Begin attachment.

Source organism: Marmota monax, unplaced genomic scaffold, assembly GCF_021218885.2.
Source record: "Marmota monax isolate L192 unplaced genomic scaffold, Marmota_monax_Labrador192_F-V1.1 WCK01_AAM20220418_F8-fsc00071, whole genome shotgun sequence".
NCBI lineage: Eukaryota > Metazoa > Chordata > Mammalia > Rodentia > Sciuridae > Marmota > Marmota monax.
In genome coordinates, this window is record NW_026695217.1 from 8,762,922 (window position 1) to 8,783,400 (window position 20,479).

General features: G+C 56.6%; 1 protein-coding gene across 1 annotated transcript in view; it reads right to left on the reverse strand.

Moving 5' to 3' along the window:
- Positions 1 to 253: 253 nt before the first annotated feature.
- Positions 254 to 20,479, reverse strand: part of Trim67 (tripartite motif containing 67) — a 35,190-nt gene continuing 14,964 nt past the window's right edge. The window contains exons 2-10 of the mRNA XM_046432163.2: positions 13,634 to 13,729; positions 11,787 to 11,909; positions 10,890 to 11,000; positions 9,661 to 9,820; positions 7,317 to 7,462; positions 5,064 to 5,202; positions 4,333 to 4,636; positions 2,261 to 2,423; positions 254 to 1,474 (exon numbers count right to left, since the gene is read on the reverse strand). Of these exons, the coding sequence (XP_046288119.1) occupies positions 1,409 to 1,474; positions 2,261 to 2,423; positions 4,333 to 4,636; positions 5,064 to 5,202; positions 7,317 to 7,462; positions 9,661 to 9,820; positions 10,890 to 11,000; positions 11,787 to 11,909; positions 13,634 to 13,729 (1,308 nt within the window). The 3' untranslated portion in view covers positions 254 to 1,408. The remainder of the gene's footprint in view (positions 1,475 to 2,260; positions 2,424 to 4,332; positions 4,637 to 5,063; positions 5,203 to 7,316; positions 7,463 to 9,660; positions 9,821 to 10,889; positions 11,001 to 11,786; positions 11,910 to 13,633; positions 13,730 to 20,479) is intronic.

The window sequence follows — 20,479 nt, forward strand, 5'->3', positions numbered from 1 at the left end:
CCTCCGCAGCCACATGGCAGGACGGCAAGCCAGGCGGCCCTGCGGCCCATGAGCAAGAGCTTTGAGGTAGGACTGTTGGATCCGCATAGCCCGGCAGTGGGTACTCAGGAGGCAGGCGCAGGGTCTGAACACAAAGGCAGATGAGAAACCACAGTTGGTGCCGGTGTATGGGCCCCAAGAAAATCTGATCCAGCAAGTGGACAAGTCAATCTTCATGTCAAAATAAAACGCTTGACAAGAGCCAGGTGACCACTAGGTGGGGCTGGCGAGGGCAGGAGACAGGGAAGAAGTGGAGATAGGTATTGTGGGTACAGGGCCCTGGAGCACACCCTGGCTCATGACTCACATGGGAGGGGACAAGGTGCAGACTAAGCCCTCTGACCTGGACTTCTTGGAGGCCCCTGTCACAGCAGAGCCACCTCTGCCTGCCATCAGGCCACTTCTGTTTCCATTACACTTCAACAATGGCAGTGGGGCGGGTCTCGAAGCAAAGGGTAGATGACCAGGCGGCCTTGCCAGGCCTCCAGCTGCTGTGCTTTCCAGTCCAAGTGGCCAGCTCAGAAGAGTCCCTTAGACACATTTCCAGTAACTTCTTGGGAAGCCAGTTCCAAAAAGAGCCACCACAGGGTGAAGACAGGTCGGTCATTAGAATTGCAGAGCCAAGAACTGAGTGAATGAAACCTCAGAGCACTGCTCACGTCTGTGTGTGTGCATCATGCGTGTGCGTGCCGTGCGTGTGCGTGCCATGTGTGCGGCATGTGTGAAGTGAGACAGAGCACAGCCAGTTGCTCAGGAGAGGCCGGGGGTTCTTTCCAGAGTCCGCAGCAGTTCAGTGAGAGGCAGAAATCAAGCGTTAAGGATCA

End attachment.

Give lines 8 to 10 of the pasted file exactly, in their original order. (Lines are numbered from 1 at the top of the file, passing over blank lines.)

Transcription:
- Positions 254 to 20,479, reverse strand: part of Trim67 (tripartite motif containing 67) — a 35,190-nt gene continuing 14,964 nt past the window's right edge. The window contains exons 2-10 of the mRNA XM_046432163.2: positions 13,634 to 13,729; positions 11,787 to 11,909; positions 10,890 to 11,000; positions 9,661 to 9,820; positions 7,317 to 7,462; positions 5,064 to 5,202; positions 4,333 to 4,636; positions 2,261 to 2,423; positions 254 to 1,474 (exon numbers count right to left, since the gene is read on the reverse strand). Of these exons, the coding sequence (XP_046288119.1) occupies positions 1,409 to 1,474; positions 2,261 to 2,423; positions 4,333 to 4,636; positions 5,064 to 5,202; positions 7,317 to 7,462; positions 9,661 to 9,820; positions 10,890 to 11,000; positions 11,787 to 11,909; positions 13,634 to 13,729 (1,308 nt within the window). The 3' untranslated portion in view covers positions 254 to 1,408. The remainder of the gene's footprint in view (positions 1,475 to 2,260; positions 2,424 to 4,332; positions 4,637 to 5,063; positions 5,203 to 7,316; positions 7,463 to 9,660; positions 9,821 to 10,889; positions 11,001 to 11,786; positions 11,910 to 13,633; positions 13,730 to 20,479) is intronic.

The window sequence follows — 20,479 nt, forward strand, 5'->3', positions numbered from 1 at the left end:
CCTCCGCAGCCACATGGCAGGACGGCAAGCCAGGCGGCCCTGCGGCCCATGAGCAAGAGCTTTGAGGTAGGACTGTTGGATCCGCATAGCCCGGCAGTGGGTACTCAGGAGGCAGGCGCAGGGTCTGAACACAAAGGCAGATGAGAAACCACAGTTGGTGCCGGTGTATGGGCCCCAAGAAAATCTGATCCAGCAAGTGGACAAGTCAATCTTCATGTCAAAATAAAACGCTTGACAAGAGCCAGGTGACCACTAGGTGGGGCTGGCGAGGGCAGGAGACAGGGAAGAAGTGGAGATAGGTATTGTGGGTACAGGGCCCTGGAGCACACCCTGGCTCATGACTCACATGGGAGGGGACAAGGTGCAGACTAAGCCCTCTGACCTGGACTTCTTGGAGGCCCCTGTCACAGCAGAGCCACCTCTGCCTGCCATCAGGCCACTTCTGTTTCCATTACACTTCAACAATGGCAGTGGGGCGGGTCTCGAAGCAAAGGGTAGATGACCAGGCGGCCTTGCCAGGCCTCCAGCTGCTGTGCTTTCCAGTCCAAGTGGCCAGCTCAGAAGAGTCCCTTAGACACATTTCCAGTAACTTCTTGGGAAGCCAGTTCCAAAAAGAGCCACCACAGGGTGAAGACAGGTCGGTCATTAGAATTGCAGAGCCAAGAACTGAGTGAATGAAACCTCAGAGCACTGCTCACGTCTGTGTGTGTGCATCATGCGTGTGCGTGCCGTGCGTGTGCGTGCCATGTGTGCGGCATGTGTGAAGTGAGACAGAGCACAGCCAGTTGCTCAGGAGAGGCCGGGGGTTCTTTCCAGAGTCCGCAGCAGTTCAGTGAGAGGCAGAAATCAAGCGTTAAGGATCA